In this guide
In many cases installing solar panels on non-domestic land is likely to be considered 'permitted development' with no need to apply to the council for planning permission. There are, however, important limits and conditions which must be met to benefit from the permitted development rights (see below).
- Panels on a building should be sited, so far as is practicable, to minimise the effect on the appearance of the building.
- They should be sited, so far as is practicable, to minimise the effect on the amenity of the area.
- When no longer needed for microgeneration they should be removed as soon as possible.
- They should project no more than 200mm from the roof or wall surface.
- If installed on a flat roof, the panels should not protrude more than 1 metre above the plane of the roof.
- They should be sited no closer than 1 metre from the external edge of the roof.
- If installed on a wall, they should be sited no closer than 1 metre from a junction of that wall with another wall or with the roof of the building.
- If the property is in a conservation area, or in a World Heritage Site, planning consent is required when panels are to be fitted on the principal or side elevation walls and they are visible from the highway.
- If the property is a listed building, planning permission and an application for listed building consent will be required. Planning permission will also be required if the site is on a site designated as a scheduled monument.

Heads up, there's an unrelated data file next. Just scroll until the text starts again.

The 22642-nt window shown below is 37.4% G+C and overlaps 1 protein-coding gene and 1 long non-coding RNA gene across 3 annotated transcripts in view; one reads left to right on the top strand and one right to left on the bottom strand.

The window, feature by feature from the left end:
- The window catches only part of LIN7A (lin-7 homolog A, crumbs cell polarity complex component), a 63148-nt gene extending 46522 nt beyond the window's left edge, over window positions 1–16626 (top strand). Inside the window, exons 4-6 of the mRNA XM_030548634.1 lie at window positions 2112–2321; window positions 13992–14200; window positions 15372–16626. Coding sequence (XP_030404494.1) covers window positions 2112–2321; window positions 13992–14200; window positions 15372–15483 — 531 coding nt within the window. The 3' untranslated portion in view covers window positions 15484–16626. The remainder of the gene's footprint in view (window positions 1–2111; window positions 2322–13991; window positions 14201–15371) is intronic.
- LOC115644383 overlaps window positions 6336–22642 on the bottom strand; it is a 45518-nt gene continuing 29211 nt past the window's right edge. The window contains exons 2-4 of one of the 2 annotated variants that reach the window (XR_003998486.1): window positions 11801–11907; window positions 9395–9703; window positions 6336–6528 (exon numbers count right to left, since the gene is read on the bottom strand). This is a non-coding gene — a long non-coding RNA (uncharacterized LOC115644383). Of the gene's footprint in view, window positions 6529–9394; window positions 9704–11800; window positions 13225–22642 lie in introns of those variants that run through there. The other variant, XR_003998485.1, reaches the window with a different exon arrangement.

Non-domestic land for the purposes of these permitted development rights is broad and can include businesses and community buildings. Permitted development rights are also available for domestic properties.
You may wish to discuss with the local planning authority for your area whether all of the limits and conditions will be met.
Removal of permitted development rights
You need to be aware of whether the permitted development rights have been removed from the property by the Local Planning Authority. If they have been removed, you must submit a planning application for the work.
The Local Planning Authority may have removed some of your permitted development rights as a condition of the original planning permission for your property. This information will be available on the planning register held by the Local Planning Authority. Permitted development rights may also have been removed by an 'Article 4' direction. These are most common in conservation areas where the character of an area could be threatened by unmanaged development. Your solicitor should have informed you of whether an article 4 direction exists when you purchased your property, but you can check with the Local Planning Authority if you are not sure.